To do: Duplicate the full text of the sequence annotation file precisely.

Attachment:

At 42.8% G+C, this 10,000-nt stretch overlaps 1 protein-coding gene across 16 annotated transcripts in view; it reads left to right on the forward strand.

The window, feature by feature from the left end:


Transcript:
At 42.8% G+C, this 10,000-nt stretch overlaps 1 protein-coding gene across 16 annotated transcripts in view; it reads left to right on the forward strand.

The window, feature by feature from the left end: